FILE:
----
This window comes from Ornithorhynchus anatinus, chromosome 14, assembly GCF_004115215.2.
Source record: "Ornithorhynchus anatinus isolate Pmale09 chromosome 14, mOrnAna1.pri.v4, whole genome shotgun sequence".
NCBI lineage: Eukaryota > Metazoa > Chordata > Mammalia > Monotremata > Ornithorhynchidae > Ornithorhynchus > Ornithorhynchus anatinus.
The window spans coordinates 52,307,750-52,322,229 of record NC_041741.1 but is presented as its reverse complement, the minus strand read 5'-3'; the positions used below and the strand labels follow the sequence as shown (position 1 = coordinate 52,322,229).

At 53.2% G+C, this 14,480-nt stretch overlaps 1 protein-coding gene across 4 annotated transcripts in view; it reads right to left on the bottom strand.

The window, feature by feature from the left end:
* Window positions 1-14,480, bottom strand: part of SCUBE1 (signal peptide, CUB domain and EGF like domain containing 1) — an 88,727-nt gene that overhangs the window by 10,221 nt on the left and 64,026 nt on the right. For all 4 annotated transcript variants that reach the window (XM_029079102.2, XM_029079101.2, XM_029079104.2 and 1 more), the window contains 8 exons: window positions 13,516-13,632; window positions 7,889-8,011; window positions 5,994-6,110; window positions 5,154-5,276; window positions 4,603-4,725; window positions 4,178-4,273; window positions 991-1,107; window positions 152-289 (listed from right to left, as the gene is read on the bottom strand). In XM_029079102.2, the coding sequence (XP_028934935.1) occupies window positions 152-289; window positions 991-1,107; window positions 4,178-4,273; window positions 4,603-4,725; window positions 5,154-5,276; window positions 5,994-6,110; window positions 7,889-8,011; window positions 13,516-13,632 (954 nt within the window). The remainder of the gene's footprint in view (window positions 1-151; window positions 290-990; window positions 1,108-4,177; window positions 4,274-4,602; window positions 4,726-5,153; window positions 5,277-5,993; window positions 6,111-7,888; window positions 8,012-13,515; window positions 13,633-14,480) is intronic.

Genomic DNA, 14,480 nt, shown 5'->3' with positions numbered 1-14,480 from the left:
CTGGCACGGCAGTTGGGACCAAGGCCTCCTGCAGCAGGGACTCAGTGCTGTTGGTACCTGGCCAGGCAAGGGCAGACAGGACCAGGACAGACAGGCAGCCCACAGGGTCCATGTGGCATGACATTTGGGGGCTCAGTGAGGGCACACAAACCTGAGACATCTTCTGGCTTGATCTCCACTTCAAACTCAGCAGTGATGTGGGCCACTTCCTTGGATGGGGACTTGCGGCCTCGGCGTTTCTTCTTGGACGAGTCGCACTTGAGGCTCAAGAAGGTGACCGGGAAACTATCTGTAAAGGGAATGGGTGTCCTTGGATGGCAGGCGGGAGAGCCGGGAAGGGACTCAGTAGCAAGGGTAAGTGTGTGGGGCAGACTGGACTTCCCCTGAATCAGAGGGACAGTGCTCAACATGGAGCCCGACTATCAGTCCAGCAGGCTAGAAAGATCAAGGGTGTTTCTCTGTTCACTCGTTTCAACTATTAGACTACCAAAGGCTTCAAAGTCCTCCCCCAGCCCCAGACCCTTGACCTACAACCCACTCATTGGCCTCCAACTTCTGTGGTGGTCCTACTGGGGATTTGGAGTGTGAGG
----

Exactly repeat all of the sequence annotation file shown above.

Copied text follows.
This window comes from Ornithorhynchus anatinus, chromosome 14, assembly GCF_004115215.2.
Source record: "Ornithorhynchus anatinus isolate Pmale09 chromosome 14, mOrnAna1.pri.v4, whole genome shotgun sequence".
NCBI lineage: Eukaryota > Metazoa > Chordata > Mammalia > Monotremata > Ornithorhynchidae > Ornithorhynchus > Ornithorhynchus anatinus.
The window spans coordinates 52,307,750-52,322,229 of record NC_041741.1 but is presented as its reverse complement, the minus strand read 5'-3'; the positions used below and the strand labels follow the sequence as shown (position 1 = coordinate 52,322,229).

At 53.2% G+C, this 14,480-nt stretch overlaps 1 protein-coding gene across 4 annotated transcripts in view; it reads right to left on the bottom strand.

The window, feature by feature from the left end:
* Window positions 1-14,480, bottom strand: part of SCUBE1 (signal peptide, CUB domain and EGF like domain containing 1) — an 88,727-nt gene that overhangs the window by 10,221 nt on the left and 64,026 nt on the right. For all 4 annotated transcript variants that reach the window (XM_029079102.2, XM_029079101.2, XM_029079104.2 and 1 more), the window contains 8 exons: window positions 13,516-13,632; window positions 7,889-8,011; window positions 5,994-6,110; window positions 5,154-5,276; window positions 4,603-4,725; window positions 4,178-4,273; window positions 991-1,107; window positions 152-289 (listed from right to left, as the gene is read on the bottom strand). In XM_029079102.2, the coding sequence (XP_028934935.1) occupies window positions 152-289; window positions 991-1,107; window positions 4,178-4,273; window positions 4,603-4,725; window positions 5,154-5,276; window positions 5,994-6,110; window positions 7,889-8,011; window positions 13,516-13,632 (954 nt within the window). The remainder of the gene's footprint in view (window positions 1-151; window positions 290-990; window positions 1,108-4,177; window positions 4,274-4,602; window positions 4,726-5,153; window positions 5,277-5,993; window positions 6,111-7,888; window positions 8,012-13,515; window positions 13,633-14,480) is intronic.

Genomic DNA, 14,480 nt, shown 5'->3' with positions numbered 1-14,480 from the left:
CTGGCACGGCAGTTGGGACCAAGGCCTCCTGCAGCAGGGACTCAGTGCTGTTGGTACCTGGCCAGGCAAGGGCAGACAGGACCAGGACAGACAGGCAGCCCACAGGGTCCATGTGGCATGACATTTGGGGGCTCAGTGAGGGCACACAAACCTGAGACATCTTCTGGCTTGATCTCCACTTCAAACTCAGCAGTGATGTGGGCCACTTCCTTGGATGGGGACTTGCGGCCTCGGCGTTTCTTCTTGGACGAGTCGCACTTGAGGCTCAAGAAGGTGACCGGGAAACTATCTGTAAAGGGAATGGGTGTCCTTGGATGGCAGGCGGGAGAGCCGGGAAGGGACTCAGTAGCAAGGGTAAGTGTGTGGGGCAGACTGGACTTCCCCTGAATCAGAGGGACAGTGCTCAACATGGAGCCCGACTATCAGTCCAGCAGGCTAGAAAGATCAAGGGTGTTTCTCTGTTCACTCGTTTCAACTATTAGACTACCAAAGGCTTCAAAGTCCTCCCCCAGCCCCAGACCCTTGACCTACAACCCACTCATTGGCCTCCAACTTCTGTGGTGGTCCTACTGGGGATTTGGAGTGTGAGG